If you’ve signed many contracts in your life, chances are you’ve seen some real doozies. Some contracts can be dozens, or even hundreds, of pages long. Think about a lease agreement you signed, or all the documents you reviewed at the closing on a real estate purchase. Or maybe you’ve had the misfortune of being asked to read a business agreement chock full of definitions and awkward-sounding paragraphs filled with legalese. Or perhaps you deal with your company’s contracts on a daily basis and we’re preaching to the choir. At any rate, even lawyers, in the middle of reviewing a complicated contract, are sometimes forced to fight off sleep and boredom by grabbing another cup of coffee and starting over from the beginning.
So, does it take a lengthy agreement with a lot of fancy legal language to create a contract that can be enforced in court? Hardly. While we’re not saying all of these provisions in a contract are unimportant, most of them are not necessary to create an enforceable contract. Below, we’ll discuss the primary requirements of a legal contract – and it’s really pretty simple.
Keep in mind that our discussion will be general in nature – each state tweaks its own contract laws.
Enforceable Contracts Require an Offer and Acceptance of the Offer
Obviously, contracts don’t just magically appear – it takes a lot of human effort to create something so complicated. Ultimately, the idea behind contract law is to create a method by which parties can express and memorialize their assent to an agreement.
So, how does the process work? In contract terms, one party has to make an offer; the other party must accept the offer; and the contract must contain consideration. Let’s take a closer look at each of these elements.
An offer is a verbal or written proposal to enter into a contract, which is communicated to another. While it sounds pretty simple (and sometimes it is), it can also get complicated. Here’s the problem: a proposal to negotiate does not rise to the level of a formal contract offer. The distinction is whether the offeror intends to provide an offer which will create a legal obligation if accepted. We’ll give a couple of examples of the difference.
Consider Tim, who has always wanted a motorcycle. He sees Lisa’s Harley, and tells her, “You know, I’ve always wanted a Harley. I could probably come up with 20 grand if you ever wanted to sell it.” Lisa, who paid $10,000 for the bike, says, “You’ve got a deal – I accept your offer.” Does Lisa have a contract she can enforce?
Now consider Lisa, who needs money and puts a “for sale” sign on her Harley. Tim sees the sign and approaches Lisa. He says, “I see your bike is for sale, and I’m interested in buying it. Give me your lowest offer.” Lisa says, “l’ll sell it to you for $15,000.” Tim says “I accept.” Lisa later gets a better offer from Larry and won’t complete the sale to Tim. Can Tim sue?
In the first example, most would agree that Tim was probing to determine if Lisa would sell the motorcycle, or, at most, attempting to open negotiations. His words relating to the future and his use of the word “probably” would be considered more aspirational than promissory. There was no formal offer. Therefore, Lisa could not accept it and form a binding contract.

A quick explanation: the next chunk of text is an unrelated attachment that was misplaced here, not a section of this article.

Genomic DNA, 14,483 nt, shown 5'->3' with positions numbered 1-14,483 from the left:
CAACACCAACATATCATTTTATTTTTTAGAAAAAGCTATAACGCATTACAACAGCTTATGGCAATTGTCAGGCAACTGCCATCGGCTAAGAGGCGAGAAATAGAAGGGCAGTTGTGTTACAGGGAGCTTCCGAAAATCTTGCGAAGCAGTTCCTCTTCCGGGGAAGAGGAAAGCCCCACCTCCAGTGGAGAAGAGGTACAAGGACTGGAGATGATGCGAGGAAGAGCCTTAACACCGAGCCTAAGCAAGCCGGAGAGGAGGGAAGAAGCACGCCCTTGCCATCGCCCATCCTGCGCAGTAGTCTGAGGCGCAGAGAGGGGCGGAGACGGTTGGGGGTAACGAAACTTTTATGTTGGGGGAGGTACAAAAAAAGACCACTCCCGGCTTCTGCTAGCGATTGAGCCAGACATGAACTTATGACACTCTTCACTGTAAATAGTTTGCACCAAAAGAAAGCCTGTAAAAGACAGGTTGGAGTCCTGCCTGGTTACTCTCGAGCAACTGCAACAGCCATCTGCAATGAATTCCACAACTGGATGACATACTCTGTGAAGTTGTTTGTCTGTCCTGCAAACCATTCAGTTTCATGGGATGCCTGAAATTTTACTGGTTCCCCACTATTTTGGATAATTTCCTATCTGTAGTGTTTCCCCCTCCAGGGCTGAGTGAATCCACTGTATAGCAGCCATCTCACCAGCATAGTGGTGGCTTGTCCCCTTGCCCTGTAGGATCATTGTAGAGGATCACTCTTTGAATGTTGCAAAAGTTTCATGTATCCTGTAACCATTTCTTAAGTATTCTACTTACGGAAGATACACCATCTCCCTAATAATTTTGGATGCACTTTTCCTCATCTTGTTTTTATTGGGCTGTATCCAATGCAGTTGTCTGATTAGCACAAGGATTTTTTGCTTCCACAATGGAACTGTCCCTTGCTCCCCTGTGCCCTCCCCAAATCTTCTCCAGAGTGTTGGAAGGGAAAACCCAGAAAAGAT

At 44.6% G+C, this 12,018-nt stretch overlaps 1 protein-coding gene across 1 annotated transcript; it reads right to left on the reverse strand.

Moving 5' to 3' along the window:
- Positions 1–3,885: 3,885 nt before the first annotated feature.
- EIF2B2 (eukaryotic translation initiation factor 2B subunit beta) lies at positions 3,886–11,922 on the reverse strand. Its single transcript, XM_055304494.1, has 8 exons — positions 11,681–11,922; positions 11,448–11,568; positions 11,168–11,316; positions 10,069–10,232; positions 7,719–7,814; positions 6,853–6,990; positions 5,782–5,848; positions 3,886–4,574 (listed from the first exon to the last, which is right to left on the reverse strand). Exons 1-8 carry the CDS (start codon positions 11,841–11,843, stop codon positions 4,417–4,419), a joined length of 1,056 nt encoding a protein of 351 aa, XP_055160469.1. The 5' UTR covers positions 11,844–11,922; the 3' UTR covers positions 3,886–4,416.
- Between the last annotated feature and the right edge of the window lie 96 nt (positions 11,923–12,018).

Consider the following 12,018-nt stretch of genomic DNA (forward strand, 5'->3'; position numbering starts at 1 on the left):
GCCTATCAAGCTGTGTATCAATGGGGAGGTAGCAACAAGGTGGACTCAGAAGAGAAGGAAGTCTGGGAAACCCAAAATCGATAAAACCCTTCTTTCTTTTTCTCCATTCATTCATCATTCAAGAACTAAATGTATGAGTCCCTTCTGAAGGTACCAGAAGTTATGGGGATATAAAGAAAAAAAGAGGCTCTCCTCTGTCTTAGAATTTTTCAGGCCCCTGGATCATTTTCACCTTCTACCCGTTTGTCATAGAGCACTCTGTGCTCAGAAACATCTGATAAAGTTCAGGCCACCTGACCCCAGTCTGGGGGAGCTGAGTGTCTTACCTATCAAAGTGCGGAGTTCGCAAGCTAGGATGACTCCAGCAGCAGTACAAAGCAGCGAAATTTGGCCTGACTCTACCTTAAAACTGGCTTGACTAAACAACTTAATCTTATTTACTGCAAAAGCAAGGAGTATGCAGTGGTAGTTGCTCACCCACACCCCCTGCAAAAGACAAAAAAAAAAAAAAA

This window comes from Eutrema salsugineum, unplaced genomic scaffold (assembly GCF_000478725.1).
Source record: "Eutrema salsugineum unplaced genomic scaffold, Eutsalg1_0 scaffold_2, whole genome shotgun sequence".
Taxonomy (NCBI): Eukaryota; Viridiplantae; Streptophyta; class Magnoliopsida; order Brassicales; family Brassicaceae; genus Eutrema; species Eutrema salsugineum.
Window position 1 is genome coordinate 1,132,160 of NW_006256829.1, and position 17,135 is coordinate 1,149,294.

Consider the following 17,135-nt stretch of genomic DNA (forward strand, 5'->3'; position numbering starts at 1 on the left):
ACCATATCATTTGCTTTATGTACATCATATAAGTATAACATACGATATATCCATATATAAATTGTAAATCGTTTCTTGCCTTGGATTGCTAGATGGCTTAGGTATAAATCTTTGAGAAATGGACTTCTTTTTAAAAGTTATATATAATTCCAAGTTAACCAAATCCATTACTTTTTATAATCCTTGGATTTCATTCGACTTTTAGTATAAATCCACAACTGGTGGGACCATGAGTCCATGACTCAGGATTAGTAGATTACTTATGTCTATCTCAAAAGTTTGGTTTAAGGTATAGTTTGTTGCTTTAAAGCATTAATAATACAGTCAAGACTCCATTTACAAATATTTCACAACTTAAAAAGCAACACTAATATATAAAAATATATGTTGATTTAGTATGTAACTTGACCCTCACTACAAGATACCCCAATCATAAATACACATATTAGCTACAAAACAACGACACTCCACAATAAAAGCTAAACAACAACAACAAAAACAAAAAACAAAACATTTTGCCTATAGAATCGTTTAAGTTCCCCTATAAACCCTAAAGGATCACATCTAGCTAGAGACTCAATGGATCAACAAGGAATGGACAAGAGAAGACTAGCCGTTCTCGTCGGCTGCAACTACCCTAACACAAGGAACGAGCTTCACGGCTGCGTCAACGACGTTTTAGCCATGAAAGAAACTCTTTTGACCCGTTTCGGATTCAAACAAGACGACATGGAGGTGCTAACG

In the second example, on the other hand, Tim knew the motorcycle was for sale and sought a formal offer from Lisa. When she made the offer, he accepted it. This results in a formal enforceable contract, and Tim can sue.
From our examples, you can surely imagine lots of scenarios where there is a much closer question as to whether or not a formal, acceptable offer has been made.
Acceptance is a communication to the offeror that agrees to and accepts the terms of the offer. A couple of items are key here. First, the acceptance must be communicated to the offeror. It is not sufficient to have a private, uncommunicated intention to accept, or to communicate acceptance to someone that did not make the offer. Secondly, if the offer requires a certain type of acceptance, then to be effective, the acceptance must meet the offeror’s requirement. For example, some offers can be accepted by a promise. Other offers require an action.
Consider this scenario:
Plaintiff offers to settle his personal injury lawsuit for $25,000, provided the proceeds are received by 5:00 p.m. on January 1. At 5:00 p.m. on the dot the defendant calls and says “I accept and will pay you the money tomorrow.” Under general contract terms, the defendant’s acceptance, with a promise to pay later, is not sufficient to accept this offer because the offer required receipt of the money by 5:00 p.m. (Note that some states have passed statutes that modify the rules for lawsuit settlements).
Consideration is a Necessary Element
In our previous article explaining the difference between agreements and contracts, we talked about the element of consideration, which must exist to have an enforceable contract. In essence, there must be a bargained-for exchange between the parties. This exchange often consists of promises made by each party. Consideration can also consist of money or performance. For example, if Ann’s Tire Service promises to provide four new tires in exchange for the payment of $600.00, there is an appropriate bargained-for exchange and consideration exists.
At ContractSafe, we know the finer requirements of a legal contract can seem a little dull to some – but not to us. We love contracts, and we love making it so easy for our customers to efficiently store and access them. Start your free trial today.